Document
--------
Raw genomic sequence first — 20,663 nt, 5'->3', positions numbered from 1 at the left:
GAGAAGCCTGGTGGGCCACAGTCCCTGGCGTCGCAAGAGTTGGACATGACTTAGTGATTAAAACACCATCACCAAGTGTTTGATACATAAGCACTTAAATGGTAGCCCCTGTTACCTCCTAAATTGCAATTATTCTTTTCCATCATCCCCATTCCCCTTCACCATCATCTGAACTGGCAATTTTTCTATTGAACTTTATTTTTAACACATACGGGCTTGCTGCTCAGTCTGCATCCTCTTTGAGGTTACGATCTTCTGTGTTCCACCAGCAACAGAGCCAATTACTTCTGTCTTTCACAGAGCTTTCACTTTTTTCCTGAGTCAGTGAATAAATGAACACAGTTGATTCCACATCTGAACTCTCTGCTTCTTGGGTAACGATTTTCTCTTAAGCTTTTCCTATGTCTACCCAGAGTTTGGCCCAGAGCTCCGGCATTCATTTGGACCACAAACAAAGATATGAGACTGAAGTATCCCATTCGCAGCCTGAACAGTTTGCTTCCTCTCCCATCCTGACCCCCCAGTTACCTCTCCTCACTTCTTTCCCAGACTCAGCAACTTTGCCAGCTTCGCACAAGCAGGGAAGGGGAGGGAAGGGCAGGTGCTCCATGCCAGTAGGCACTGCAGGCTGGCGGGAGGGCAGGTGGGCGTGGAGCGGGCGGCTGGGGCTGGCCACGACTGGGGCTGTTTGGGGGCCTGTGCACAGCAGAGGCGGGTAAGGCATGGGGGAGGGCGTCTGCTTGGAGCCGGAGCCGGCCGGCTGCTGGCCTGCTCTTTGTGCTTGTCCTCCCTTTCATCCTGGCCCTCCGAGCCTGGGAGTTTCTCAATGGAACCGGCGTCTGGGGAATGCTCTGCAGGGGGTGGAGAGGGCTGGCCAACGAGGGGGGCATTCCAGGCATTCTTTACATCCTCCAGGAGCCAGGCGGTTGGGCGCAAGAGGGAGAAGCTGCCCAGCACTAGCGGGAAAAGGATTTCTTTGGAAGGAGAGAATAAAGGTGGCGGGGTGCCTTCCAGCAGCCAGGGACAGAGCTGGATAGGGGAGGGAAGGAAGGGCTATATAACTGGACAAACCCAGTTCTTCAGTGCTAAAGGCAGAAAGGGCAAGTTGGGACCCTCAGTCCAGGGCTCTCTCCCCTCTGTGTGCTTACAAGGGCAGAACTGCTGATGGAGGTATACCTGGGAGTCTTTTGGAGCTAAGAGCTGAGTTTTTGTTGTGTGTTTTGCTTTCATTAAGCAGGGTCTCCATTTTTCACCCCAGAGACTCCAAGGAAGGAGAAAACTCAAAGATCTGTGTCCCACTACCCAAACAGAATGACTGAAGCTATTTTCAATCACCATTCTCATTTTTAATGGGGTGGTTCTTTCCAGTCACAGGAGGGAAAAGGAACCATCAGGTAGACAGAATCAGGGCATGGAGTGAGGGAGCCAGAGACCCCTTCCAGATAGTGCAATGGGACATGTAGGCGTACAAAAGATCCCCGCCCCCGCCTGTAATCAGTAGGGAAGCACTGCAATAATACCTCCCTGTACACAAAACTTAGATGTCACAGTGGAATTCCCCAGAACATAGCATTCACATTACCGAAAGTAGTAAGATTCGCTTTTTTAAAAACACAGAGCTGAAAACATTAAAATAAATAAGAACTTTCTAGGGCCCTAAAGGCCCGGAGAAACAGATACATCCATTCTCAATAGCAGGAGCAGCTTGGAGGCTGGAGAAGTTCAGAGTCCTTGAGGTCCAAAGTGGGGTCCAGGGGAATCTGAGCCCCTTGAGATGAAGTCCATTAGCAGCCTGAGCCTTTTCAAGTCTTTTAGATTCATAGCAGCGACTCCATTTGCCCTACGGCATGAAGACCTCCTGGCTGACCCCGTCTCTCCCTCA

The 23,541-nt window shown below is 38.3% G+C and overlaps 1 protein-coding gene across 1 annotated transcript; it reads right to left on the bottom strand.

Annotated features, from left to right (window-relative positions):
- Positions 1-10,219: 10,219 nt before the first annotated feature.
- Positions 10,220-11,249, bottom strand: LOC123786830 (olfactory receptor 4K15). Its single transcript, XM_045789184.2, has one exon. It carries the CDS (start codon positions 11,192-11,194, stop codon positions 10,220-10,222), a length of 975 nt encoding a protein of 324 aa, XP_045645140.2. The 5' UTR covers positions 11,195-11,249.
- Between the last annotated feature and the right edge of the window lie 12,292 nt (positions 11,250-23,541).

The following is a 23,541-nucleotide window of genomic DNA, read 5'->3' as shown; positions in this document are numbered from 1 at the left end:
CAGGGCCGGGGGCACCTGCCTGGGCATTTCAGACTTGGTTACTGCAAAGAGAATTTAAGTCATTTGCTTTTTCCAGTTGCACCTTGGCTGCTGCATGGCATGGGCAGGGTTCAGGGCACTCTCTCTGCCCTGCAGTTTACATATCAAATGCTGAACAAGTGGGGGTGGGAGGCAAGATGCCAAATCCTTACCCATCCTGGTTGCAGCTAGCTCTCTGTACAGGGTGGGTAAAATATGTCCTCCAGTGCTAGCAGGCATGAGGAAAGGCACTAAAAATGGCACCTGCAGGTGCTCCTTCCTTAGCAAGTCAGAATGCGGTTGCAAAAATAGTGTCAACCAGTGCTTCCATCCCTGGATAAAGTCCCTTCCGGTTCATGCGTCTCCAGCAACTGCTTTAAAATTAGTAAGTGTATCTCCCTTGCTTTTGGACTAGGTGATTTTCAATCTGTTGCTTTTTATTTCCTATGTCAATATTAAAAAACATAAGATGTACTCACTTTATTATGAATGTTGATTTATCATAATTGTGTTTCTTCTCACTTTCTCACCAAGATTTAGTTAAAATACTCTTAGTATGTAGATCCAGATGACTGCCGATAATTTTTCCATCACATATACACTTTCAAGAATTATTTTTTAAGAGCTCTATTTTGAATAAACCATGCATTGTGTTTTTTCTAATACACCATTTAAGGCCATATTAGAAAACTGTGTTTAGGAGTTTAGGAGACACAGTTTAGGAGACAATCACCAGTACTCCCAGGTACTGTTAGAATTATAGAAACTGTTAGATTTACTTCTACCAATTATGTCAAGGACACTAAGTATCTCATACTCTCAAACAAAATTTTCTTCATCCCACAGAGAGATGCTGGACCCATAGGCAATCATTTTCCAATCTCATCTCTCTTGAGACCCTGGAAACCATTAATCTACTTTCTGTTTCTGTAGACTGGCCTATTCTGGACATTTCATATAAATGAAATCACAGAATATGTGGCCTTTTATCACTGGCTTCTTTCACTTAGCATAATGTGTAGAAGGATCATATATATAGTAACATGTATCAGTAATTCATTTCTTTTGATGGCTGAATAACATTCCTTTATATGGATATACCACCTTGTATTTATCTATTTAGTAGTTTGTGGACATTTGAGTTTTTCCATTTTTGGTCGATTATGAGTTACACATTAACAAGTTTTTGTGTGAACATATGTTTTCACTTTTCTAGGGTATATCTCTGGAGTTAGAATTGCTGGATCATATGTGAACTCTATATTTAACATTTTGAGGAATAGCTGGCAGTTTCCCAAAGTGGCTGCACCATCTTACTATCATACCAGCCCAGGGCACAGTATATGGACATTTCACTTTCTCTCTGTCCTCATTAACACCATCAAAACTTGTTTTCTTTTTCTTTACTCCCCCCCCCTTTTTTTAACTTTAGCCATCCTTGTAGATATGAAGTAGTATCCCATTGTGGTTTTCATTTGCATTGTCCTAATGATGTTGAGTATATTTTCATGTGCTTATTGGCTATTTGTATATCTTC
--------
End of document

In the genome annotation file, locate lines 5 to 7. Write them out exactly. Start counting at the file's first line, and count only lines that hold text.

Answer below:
- Positions 1-10,219: 10,219 nt before the first annotated feature.
- Positions 10,220-11,249, bottom strand: LOC123786830 (olfactory receptor 4K15). Its single transcript, XM_045789184.2, has one exon. It carries the CDS (start codon positions 11,192-11,194, stop codon positions 10,220-10,222), a length of 975 nt encoding a protein of 324 aa, XP_045645140.2. The 5' UTR covers positions 11,195-11,249.
- Between the last annotated feature and the right edge of the window lie 12,292 nt (positions 11,250-23,541).